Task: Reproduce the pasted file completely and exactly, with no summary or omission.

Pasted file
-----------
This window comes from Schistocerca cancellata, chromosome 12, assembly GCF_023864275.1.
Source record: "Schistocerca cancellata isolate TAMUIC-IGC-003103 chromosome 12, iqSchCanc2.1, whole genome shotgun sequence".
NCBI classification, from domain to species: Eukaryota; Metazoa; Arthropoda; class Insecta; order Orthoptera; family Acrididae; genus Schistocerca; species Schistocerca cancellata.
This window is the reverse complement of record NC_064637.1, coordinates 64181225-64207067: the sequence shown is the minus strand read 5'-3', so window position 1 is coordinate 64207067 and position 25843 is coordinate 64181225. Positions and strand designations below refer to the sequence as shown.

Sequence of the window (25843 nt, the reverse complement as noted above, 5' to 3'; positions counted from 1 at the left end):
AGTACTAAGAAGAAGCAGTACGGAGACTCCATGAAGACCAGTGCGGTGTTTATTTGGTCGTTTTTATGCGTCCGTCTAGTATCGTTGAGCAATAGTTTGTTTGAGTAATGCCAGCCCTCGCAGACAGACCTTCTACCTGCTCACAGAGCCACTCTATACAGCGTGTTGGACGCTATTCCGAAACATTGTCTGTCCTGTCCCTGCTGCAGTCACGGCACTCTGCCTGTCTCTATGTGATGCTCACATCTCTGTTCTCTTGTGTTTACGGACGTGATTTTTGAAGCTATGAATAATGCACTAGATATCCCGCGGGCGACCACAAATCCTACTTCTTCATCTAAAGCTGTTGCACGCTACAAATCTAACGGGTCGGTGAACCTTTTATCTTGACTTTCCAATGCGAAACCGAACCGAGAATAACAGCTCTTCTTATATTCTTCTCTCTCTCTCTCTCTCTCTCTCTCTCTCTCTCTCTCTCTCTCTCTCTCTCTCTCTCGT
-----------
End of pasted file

This window comes from Schistocerca cancellata, chromosome 12, assembly GCF_023864275.1.
Source record: "Schistocerca cancellata isolate TAMUIC-IGC-003103 chromosome 12, iqSchCanc2.1, whole genome shotgun sequence".
NCBI classification, from domain to species: Eukaryota; Metazoa; Arthropoda; class Insecta; order Orthoptera; family Acrididae; genus Schistocerca; species Schistocerca cancellata.
This window is the reverse complement of record NC_064637.1, coordinates 64181225-64207067: the sequence shown is the minus strand read 5'-3', so window position 1 is coordinate 64207067 and position 25843 is coordinate 64181225. Positions and strand designations below refer to the sequence as shown.

Sequence of the window (25843 nt, the reverse complement as noted above, 5' to 3'; positions counted from 1 at the left end):
AGTACTAAGAAGAAGCAGTACGGAGACTCCATGAAGACCAGTGCGGTGTTTATTTGGTCGTTTTTATGCGTCCGTCTAGTATCGTTGAGCAATAGTTTGTTTGAGTAATGCCAGCCCTCGCAGACAGACCTTCTACCTGCTCACAGAGCCACTCTATACAGCGTGTTGGACGCTATTCCGAAACATTGTCTGTCCTGTCCCTGCTGCAGTCACGGCACTCTGCCTGTCTCTATGTGATGCTCACATCTCTGTTCTCTTGTGTTTACGGACGTGATTTTTGAAGCTATGAATAATGCACTAGATATCCCGCGGGCGACCACAAATCCTACTTCTTCATCTAAAGCTGTTGCACGCTACAAATCTAACGGGTCGGTGAACCTTTTATCTTGACTTTCCAATGCGAAACCGAACCGAGAATAACAGCTCTTCTTATATTCTTCTCTCTCTCTCTCTCTCTCTCTCTCTCTCTCTCTCTCTCTCTCTCTCTCTCTCTCTCGT